In this study, we demonstrate an automated approach for EB monitoring to streamline the process of tracking EB size, shape, and count in order to yield consistent and high-quality cultures for downstream differentiation protocols. The whole-well imaging capabilities of the Omni platform are ideal for optimizing stem cell workflows.
[1.] Trujillo et al. Complex Oscillatory Waves Emerging from Cortical Organoids Model Early Human Brain Network
[2.] Development. Human brain organoids assemble functionally integrated bilateral optic vesicles. Cell Stem Cell 25, 558–569, October 3, (2019).
[3.] Gabriel et al. Human brain organoids assemble functionally integrated bilateral optic vesicles. Cell Stem Cell 28, 1740–1757 October 7, (2021).
[4.] Longmire, T. A. et al. Efficient derivation of purified lung and thyroid progenitors from embryonic stem cells. Cell Stem Cell 10, 398–411 (2012).
[5.] Kim, J. et al. A. Human organoids: model systems for human biology and medicine. Nat. Rev. Mol. Cell Biol. 21, 571–584 (2020).
[6.] Pettinato, G., Wen, X. & Zhang, N. Formation of Well-defined Embryoid Bodies from Dissociated Human Induced Pluripotent Stem Cells using Microfabricated Cell-repellent Microwell Arrays. Sci Rep 4, 7402, (2014).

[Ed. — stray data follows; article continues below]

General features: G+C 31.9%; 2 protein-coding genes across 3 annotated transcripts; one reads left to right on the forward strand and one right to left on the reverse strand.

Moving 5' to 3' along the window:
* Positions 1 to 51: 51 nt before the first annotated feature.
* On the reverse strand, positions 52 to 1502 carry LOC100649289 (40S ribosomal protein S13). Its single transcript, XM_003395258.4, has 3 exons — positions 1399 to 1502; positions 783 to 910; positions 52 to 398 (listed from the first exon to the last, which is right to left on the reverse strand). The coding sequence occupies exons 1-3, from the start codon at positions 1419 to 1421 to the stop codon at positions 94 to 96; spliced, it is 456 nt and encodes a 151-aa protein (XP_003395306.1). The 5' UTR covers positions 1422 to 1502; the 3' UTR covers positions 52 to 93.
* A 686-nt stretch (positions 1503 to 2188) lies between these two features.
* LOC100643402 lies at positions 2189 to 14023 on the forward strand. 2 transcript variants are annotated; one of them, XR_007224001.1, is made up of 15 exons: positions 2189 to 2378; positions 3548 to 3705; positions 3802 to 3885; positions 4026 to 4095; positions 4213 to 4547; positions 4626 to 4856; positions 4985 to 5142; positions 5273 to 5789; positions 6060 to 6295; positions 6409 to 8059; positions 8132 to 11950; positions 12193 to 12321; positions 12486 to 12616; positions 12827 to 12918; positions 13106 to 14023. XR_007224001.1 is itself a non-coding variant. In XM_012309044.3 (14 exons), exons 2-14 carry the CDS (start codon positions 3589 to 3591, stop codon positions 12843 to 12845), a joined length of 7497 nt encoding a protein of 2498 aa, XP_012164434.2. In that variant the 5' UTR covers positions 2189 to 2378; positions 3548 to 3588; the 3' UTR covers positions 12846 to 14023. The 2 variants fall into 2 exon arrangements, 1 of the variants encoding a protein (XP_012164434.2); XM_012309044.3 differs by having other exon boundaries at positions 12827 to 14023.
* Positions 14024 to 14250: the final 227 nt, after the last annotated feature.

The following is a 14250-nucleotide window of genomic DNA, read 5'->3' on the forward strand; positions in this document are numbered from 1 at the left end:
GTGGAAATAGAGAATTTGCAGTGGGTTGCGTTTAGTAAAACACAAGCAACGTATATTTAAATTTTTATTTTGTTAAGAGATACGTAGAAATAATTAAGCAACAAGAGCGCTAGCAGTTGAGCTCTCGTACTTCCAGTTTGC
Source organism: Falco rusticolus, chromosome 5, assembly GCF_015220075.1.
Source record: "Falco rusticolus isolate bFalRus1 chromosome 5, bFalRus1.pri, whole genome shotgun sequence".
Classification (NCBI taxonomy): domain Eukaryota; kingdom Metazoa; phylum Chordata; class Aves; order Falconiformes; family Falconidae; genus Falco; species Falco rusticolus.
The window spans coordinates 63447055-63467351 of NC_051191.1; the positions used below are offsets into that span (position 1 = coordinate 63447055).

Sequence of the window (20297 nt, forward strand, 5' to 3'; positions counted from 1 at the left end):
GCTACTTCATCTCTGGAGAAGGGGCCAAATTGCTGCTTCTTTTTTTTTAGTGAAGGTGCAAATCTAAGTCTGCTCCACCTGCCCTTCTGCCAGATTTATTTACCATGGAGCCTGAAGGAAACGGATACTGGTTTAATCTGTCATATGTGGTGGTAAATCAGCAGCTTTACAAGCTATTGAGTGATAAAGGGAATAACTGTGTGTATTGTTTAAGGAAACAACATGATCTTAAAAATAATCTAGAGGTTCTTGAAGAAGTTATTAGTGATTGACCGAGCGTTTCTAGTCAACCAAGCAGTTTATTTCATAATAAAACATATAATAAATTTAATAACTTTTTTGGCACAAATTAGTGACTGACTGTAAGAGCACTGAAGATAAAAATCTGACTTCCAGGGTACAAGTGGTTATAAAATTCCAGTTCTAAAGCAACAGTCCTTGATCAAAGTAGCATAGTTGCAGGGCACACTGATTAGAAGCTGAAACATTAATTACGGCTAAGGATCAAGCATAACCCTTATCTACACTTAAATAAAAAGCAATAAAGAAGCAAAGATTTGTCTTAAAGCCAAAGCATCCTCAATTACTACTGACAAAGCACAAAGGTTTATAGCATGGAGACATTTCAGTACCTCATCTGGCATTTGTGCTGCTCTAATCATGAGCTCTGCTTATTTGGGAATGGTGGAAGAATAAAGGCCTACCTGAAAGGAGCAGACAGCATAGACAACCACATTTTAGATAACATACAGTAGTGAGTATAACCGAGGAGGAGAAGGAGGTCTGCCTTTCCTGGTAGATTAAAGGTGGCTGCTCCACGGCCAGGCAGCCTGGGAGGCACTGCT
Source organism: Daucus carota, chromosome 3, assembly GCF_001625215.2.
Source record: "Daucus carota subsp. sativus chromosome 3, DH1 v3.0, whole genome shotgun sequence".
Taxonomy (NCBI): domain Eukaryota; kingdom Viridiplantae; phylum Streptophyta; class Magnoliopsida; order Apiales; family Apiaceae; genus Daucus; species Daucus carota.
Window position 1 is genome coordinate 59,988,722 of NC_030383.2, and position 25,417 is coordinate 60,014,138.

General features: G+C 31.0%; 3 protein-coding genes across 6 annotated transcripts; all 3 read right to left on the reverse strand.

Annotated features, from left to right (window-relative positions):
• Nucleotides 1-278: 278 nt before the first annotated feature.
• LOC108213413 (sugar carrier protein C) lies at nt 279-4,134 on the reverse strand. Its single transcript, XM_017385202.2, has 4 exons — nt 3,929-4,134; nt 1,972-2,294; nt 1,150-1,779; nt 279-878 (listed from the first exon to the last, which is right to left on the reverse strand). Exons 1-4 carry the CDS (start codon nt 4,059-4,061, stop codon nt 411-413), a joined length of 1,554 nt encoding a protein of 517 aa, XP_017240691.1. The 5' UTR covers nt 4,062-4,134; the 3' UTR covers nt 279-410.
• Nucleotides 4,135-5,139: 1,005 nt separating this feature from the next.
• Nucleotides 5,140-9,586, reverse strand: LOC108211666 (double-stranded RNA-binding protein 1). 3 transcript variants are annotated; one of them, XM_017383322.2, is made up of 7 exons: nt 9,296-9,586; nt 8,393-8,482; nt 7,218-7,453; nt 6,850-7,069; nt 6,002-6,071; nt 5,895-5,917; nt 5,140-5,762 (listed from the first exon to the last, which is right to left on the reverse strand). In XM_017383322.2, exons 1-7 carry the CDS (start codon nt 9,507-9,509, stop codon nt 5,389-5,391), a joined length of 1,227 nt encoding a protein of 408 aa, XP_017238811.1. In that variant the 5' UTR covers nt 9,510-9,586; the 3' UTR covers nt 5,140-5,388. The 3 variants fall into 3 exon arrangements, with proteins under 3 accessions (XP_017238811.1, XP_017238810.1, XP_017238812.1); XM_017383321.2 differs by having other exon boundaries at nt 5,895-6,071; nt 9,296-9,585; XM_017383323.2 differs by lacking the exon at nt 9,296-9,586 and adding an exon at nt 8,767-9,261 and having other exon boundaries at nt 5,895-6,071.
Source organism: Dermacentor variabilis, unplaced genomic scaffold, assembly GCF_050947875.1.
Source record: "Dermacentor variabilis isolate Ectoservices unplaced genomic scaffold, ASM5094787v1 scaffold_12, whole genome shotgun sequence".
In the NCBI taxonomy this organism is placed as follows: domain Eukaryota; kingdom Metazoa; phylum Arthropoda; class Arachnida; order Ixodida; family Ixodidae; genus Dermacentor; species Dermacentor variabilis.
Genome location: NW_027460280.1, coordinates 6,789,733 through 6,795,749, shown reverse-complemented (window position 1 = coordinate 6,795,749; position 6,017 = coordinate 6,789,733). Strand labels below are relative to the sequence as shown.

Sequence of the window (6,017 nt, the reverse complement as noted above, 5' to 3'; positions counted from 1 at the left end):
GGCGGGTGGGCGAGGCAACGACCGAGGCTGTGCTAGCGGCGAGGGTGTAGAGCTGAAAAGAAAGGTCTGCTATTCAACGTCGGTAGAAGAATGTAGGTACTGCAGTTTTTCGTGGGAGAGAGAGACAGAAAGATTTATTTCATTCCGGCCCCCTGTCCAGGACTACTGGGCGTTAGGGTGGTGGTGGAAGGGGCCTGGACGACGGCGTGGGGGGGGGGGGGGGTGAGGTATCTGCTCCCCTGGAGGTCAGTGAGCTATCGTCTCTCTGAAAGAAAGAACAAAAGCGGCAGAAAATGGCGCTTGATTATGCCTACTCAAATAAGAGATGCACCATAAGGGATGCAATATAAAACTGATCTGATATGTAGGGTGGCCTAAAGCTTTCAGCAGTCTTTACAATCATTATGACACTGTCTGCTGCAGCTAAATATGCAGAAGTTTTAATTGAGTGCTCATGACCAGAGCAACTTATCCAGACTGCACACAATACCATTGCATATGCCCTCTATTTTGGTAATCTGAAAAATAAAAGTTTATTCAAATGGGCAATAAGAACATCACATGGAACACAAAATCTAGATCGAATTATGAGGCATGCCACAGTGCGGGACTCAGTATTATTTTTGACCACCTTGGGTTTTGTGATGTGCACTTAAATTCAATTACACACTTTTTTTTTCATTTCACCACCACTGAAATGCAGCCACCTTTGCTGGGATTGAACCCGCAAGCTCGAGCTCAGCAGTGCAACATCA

[7.] Burridge, PW et al. Improved Human Embryonic Stem Cell Embryoid Body Homogeneity and Cardiomyocyte Differentiation from a Novel V-96 Plate Aggregation System Highlights Interline Variability, Stem Cells, 25, 4, 929–938 (2007).
[8.] Mohr JC et al. The microwell control of embryoid body size in order to regulate cardiac differentiation of human embryonic stem cells. Biomaterials, 7:1885-93. (2010).
[9.] Hwang, YS et al. Microwell-mediated control of embryoid body size regulates embryonic stem cell fate via differential expression of WNT5a and WNT11 106, 40, 16978-16983 (2009).
[10.] Satthenapalli, R, et al. Stage-specific regulation of signaling pathways to differentiate pluripotent stem cells to cardiomyocytes with ventricular lineage. Stem Cell Res Ther 13, 185 (2022).
[11.] STEMdiff™ Dorsal and Ventral Forebrain Organoid Differentiation Kits. https://www.stemcell.com/products/ stemdiff-dorsalforebrain-organoid-differentiation-kit.html
Denise Sullivan & Daniel Millard
Axion BioSystems, Atlanta, GA